14 June 2021
“Lifting Trump’s sanctions, @SecBlinken, is a legal& moral obligation, NOT negotiating leverage. Didn’t work for Trump – won’t work for you,” tweeted Iran’s Foreign Minister Mohammad Javad Zarif late last month. But what if US Secretary of State Antony Blinken (and President Joe Biden) have just decided that reviving the 2015 nuclear deal is a lost cause?
There are quite a few people in the Biden administration, and particularly in the State Department, who can count to twenty without even taking their shoes off. So they must have realised that there was going to be an election in Iran next Friday (18 June).
Many of them would even have known that this time the Iranian election has been rigged so that the ‘hard-liners’ are bound to win it.
Joe Biden therefore only had five months to reverse Donald Trump’s deliberate wrecking of the 2015 treaty that prevented Iran from working on nuclear weapons. After the June election, the wreckers would be in power in Tehran, and they would sabotage the talks.
So why didn’t Blinken’s people move faster?
It was the Trump administration that unilaterally pulled out of the JCPOA treaty (Joint Comprehensive Plan of Action) and slapped crippling economic sanctions on Iran in 2018. Since then, Iran has repeatedly said that if the US just cancelled Trump’s sanctions and rejoined the treaty, all would be well. Now it’s probably too late.
Iran did nothing for more than a year, waiting and hoping that the other signatories (Britain, France, Germany, Russia and China) would find ways to help Iran get around the American sanctions.
The other countries all agreed that Iran was not violating the terms of the treaty in any way, but none of them wanted to get into a showdown with Trump by breaking the US sanctions. So when Trump tightened the sanctions further in May 2019, crushing Iran’s remaining oil exports, Tehran began to go beyond the treaty limits – a little bit.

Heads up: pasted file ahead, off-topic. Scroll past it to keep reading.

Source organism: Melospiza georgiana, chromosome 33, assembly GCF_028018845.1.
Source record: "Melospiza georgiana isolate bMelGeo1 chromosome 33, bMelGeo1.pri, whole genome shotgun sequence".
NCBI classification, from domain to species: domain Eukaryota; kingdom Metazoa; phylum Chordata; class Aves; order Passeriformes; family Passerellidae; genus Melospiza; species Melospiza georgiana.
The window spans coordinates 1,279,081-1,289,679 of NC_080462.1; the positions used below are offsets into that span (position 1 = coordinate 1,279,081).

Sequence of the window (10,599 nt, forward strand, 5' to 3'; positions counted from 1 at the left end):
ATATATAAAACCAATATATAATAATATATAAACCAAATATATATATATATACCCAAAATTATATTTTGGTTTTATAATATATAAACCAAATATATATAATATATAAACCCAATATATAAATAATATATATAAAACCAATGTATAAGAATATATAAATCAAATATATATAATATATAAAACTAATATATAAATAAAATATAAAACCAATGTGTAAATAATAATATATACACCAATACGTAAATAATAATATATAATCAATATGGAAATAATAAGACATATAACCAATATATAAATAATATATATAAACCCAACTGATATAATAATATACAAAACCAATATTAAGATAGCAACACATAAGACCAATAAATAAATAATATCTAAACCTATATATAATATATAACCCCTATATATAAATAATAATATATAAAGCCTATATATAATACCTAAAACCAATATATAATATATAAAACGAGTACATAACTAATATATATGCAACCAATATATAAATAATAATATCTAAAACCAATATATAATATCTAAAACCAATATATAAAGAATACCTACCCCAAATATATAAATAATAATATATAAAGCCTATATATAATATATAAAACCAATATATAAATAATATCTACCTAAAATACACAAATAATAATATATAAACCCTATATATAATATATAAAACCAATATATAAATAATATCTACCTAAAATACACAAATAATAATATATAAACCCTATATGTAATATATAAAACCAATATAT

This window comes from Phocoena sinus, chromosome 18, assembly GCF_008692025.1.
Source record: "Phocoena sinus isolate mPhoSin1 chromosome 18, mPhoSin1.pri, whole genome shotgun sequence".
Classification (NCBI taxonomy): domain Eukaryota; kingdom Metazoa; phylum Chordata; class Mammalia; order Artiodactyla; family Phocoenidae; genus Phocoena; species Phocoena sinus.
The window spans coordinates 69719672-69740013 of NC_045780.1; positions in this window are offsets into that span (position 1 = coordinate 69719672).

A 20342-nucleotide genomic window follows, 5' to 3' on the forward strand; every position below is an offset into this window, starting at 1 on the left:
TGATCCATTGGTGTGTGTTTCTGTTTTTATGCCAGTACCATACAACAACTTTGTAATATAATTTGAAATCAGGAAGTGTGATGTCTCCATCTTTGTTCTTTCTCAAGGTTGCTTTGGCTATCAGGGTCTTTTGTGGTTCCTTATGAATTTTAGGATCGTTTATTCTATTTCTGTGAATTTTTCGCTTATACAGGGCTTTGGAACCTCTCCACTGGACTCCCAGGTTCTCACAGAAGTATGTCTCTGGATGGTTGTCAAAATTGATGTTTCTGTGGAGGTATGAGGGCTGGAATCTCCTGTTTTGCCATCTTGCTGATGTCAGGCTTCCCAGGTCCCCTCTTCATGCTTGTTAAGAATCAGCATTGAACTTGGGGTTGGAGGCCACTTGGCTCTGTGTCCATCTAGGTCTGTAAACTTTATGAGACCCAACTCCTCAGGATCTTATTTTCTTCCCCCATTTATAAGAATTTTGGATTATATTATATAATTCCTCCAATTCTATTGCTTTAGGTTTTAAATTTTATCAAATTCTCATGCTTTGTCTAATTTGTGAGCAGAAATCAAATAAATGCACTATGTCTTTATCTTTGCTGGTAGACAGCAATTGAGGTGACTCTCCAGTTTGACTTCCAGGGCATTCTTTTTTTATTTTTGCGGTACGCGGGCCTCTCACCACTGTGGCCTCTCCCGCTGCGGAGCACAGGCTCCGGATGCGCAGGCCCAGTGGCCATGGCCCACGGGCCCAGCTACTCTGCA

It didn’t leave the treaty, but it began to enrich its uranium a bit beyond the treaty limit of 3.67% (far below weapons-grade). It allowed inspections to continue, it kept nothing secret, but every three or six months it moved the enrichment up another notch to create some counter-pressure on the other signatories to sort their American problem out.
Finally Trump lost the 2020 election, Biden replaced him in the White House last January, and it became possible to repair all the damage. However, the new secretary of state, Antony Blinken, then announced that Iran would have to roll back all its post-2019 increments to the enrichment process BEFORE the US lifted its sanctions.
The shoe is clearly on the wrong foot there. It was the United States that showed itself to be untrustworthy by quitting the treaty. It was the Iranian economy that paid the price, starving in the gutter for three years because of American sanctions. So why must Iran prove its good faith by rolling back all the changes to enrichment before the US ends its sanctions?
As Tehran’s chief negotiator in Vienna, Abbas Araghchi, tweeted:“Having left JCPOA, US must first provide verifiable sanctions lifting. Iran will then resume full implementation” of the 2015 nuclear deal.
The question of who goes first is fundamentally childish if there is trust, but America has forfeited the right to demand that Iran trust it. Biden and Blinken must know that demanding Iran go first dooms the negotiations, and that a rigged election in Iran will shortly close the door on the deal for good. So they must have decided that this is the least bad outcome (for them).
They can’t say so publicly, of course: better to delay the negotiations and let a new Iranian government break them off. And it would break them off, because Iran’s Supreme Leader, Ayatollah Ali Khamenei, has arranged for his faithful supporter Ebrahim Raisi to win the election by banning more open-minded candidates from running at all.
Both men are fiercely anti-Western ultra-conservatives, but they wouldn’t have got away with rigging the election like this four years ago, when the treaty was new and popular hopes were still high in Iran. The despair created by Trump’s renewed sanctions killed those hopes.
Biden may be wrong to let the JCPOA treaty die. An immediate end to US sanctions and a quick roll-back of Iran’s deviations from strict adherence to the treaty’s terms might have been done the trick. Even a new hard-line government in Iran would have found it hard to unpick that sort of done deal.
But it would have been a gamble, and Biden seems to have decided that he couldn’t afford to risk his political capital that way. It will be years before we know if this was a fatal mistake (and who it was fatal for).
To shorten to 700 words, omit paragraphs 11 and 12. (“The Shoe…Deal”)